Films & music, Recommended books & reviews

‘Surrender: 40 Songs, One Story’ by Bono [review]

I remember walking back from the shops after buying U2’s The Joshua Tree as a 14 year old and bumping into someone from my church who was about 10 years older than me.

He said “Umm, I’m not really sure about U2” and started reading the album’s lyrics sheet.  He read out these words from I Still Haven’t Found What I’m Looking For:

I have spoke with the tongue of angels
I have held the hand of a devil

His concern illustrated the ambivalence that some Christians had with U2. They had clear Christian convictions but were never a ‘Christian band’ and so were not easily labelled in ways that some believers find reassuring.


Bono’s autobiography Surrender: 40 Songs, One Story is a fascinating read. As well as recording the ups and downs of one of the most famous bands on the planet, it is also deeply personal. Bono gives many insights into the impact of his Mum’s death when he was young, his insecurities and how his long-lasting marriage has survived.

The strapline of this blog is ‘faith, transformation and social justice’ and each of these are key threads in the book.

1. Faith

As teenagers, Bono, Edge and Larry Mullen were part of the Shalom Christian fellowship which captivated them with its demanding and radical approach to faith. After their first album and tour, Bono and Edge decide to leave the band, seeing it as incompatible with a life of Christian commitment. 

But their manager, Paul McGuinness, counter-challenges and persuades them not to break their legal contract. It was the song Sunday Bloody Sunday which convinced them they can express their beliefs and mission through music:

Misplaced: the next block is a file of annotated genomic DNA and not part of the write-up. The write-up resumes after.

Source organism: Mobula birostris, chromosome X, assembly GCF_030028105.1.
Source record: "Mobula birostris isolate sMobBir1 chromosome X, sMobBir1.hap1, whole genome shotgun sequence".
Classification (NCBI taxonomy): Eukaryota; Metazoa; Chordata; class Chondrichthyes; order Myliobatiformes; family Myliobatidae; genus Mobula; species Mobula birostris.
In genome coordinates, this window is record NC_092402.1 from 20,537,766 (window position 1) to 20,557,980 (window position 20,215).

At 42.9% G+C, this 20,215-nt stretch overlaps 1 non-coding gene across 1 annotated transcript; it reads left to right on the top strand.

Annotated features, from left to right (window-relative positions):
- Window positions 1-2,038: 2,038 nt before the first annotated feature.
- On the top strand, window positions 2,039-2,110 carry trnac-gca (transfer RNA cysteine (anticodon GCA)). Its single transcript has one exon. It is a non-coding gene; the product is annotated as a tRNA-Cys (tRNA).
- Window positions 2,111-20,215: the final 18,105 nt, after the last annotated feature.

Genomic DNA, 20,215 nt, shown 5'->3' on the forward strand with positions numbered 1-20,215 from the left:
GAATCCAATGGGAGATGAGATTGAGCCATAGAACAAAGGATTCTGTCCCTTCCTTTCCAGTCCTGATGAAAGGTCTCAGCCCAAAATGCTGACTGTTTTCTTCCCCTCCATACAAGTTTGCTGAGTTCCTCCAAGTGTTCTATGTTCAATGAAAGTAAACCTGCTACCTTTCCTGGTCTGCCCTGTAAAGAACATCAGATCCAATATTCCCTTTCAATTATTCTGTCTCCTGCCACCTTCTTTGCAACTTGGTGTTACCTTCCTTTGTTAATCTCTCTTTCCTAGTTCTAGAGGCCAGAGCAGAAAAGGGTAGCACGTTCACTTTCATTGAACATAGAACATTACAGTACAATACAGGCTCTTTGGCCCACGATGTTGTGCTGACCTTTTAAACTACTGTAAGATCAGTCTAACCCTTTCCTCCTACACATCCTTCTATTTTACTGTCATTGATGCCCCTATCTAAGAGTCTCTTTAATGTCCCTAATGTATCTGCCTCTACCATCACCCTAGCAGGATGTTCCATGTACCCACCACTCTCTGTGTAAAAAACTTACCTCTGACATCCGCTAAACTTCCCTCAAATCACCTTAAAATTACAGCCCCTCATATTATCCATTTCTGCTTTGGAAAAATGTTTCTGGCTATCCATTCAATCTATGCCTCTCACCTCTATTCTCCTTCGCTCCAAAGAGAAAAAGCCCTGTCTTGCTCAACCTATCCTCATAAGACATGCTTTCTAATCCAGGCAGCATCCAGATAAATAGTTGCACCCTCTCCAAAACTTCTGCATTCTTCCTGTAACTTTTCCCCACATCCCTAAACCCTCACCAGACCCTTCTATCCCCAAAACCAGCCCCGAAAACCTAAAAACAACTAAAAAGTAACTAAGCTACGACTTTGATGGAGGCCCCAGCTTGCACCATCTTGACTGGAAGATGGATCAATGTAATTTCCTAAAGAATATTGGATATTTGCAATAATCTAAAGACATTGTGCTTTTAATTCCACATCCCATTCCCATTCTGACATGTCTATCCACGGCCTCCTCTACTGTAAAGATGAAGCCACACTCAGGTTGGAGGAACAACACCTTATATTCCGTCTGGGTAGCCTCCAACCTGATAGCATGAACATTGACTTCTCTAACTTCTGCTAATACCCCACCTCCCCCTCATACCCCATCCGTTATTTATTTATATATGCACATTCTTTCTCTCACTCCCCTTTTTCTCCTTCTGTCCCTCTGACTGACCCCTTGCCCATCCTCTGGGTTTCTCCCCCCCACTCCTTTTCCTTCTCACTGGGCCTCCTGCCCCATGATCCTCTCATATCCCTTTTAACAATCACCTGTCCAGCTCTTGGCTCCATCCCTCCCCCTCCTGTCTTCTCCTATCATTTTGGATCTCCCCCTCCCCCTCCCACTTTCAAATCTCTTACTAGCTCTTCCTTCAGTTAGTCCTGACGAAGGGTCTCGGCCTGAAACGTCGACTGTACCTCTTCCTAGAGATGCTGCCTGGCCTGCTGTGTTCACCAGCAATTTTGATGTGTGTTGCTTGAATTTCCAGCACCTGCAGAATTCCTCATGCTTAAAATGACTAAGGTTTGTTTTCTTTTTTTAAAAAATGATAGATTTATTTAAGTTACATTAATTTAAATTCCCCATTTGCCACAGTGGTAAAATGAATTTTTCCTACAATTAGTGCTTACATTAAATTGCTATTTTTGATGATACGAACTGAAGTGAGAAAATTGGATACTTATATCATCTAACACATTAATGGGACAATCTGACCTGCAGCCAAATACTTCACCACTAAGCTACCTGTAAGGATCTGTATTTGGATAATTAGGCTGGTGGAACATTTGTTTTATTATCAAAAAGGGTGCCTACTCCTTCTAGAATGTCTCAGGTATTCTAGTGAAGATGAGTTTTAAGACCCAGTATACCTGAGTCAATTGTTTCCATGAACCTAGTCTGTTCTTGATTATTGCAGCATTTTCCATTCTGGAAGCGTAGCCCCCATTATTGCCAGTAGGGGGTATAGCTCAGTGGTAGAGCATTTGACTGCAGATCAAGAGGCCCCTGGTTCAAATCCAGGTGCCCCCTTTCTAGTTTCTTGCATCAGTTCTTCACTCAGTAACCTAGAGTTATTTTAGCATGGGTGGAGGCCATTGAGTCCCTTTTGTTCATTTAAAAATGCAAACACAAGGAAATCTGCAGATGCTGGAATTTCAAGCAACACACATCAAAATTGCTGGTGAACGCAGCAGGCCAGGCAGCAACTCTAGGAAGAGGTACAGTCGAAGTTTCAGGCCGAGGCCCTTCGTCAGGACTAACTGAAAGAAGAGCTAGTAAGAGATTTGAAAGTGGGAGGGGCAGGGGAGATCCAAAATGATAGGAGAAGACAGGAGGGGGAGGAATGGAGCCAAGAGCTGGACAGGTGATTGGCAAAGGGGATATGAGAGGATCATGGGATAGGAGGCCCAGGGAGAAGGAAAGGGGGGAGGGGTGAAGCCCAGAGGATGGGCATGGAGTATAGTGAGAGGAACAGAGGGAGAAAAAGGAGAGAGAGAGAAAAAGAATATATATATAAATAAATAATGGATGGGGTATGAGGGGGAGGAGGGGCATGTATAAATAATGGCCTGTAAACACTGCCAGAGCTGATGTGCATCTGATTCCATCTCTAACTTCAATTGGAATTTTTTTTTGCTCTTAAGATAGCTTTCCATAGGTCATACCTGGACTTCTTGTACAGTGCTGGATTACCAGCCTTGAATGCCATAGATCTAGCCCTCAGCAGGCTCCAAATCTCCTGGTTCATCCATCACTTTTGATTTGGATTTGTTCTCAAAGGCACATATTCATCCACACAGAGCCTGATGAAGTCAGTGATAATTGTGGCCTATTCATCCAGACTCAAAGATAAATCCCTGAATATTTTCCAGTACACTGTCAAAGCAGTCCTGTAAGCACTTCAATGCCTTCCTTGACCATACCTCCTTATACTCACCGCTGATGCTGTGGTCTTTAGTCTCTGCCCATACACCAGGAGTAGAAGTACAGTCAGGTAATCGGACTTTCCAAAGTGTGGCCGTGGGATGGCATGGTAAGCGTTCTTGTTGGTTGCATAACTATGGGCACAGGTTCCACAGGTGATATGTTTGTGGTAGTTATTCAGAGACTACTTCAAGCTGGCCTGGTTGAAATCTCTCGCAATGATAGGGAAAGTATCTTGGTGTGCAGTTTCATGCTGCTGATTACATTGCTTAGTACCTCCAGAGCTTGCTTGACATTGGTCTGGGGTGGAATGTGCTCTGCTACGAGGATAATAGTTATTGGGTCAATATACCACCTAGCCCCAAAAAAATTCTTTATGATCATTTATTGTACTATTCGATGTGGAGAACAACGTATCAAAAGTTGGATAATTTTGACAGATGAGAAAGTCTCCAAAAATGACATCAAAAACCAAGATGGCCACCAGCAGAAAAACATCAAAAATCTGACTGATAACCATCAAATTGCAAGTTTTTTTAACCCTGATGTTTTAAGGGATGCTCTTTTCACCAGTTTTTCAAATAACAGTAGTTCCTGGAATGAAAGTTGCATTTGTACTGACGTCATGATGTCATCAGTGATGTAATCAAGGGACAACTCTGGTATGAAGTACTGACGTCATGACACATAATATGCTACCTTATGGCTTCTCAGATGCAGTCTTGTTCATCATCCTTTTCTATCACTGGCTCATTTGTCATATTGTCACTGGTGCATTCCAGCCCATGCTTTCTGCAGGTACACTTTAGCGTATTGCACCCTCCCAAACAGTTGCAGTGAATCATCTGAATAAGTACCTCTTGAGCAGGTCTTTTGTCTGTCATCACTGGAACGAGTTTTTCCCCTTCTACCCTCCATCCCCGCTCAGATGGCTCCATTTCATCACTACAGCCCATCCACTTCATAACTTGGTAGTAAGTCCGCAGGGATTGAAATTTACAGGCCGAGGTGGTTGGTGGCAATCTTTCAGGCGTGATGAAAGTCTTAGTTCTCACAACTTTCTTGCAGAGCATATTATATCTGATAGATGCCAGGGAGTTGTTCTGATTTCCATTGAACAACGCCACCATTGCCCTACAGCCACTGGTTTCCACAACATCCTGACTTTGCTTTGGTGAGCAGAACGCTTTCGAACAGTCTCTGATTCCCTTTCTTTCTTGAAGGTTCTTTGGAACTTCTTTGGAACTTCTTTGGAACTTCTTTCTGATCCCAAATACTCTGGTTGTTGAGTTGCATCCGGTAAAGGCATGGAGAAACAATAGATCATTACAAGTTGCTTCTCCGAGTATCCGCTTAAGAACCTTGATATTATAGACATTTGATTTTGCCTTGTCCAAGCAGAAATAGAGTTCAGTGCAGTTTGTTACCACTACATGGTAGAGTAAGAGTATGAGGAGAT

The real battle just begun
To claim the victory Jesus won

Biblical references puncture every chapter and illustrate the way scriptures continue to fascinate Bono and the central role that faith has played in his life. Towards the end of the book, Bono writes:

‘I return to a spiritual master like the apostle Paul…I have so much to learn from this ancient writer. How does someone who first shows up as a monumental pain-in-the-arse fundamentalist become someone who can write the greatest ode to love in two thousand years?’

2. Social justice

Bob Geldof got Bono engaged in anti-poverty activism and shortly after Live Aid, he and his wife Ali spend time volunteering in Ethiopia.  From here his grasp of the complexities of the issues grows as he campaigns for the Jubilee debt relief and in fighting the devastation of AIDS in Africa.

In the book Bono avoids the over-worthiness that he was often accused of. There is little ideological grandstanding but a huge amount on how to pragmatically win battles which make a practical difference.  As a songwriter he understands the need for a hook and a top line which grab people’s attention and capture the imagination of politicians.

This approach takes him into collaboration with the most powerful people on the planet like Bill Clinton, George W Bush, Barack Obama, Rupert Murdoch, George Soros, Bill and Melinda Gates. The importance of relationships is paramount:

‘You don’t have to agree on everything if the one thing you do agree on is important enough…the search for common ground starts with a search for higher ground.’

And Bono shows an understanding of how justice comes about which goes far deeper than rock star patronage: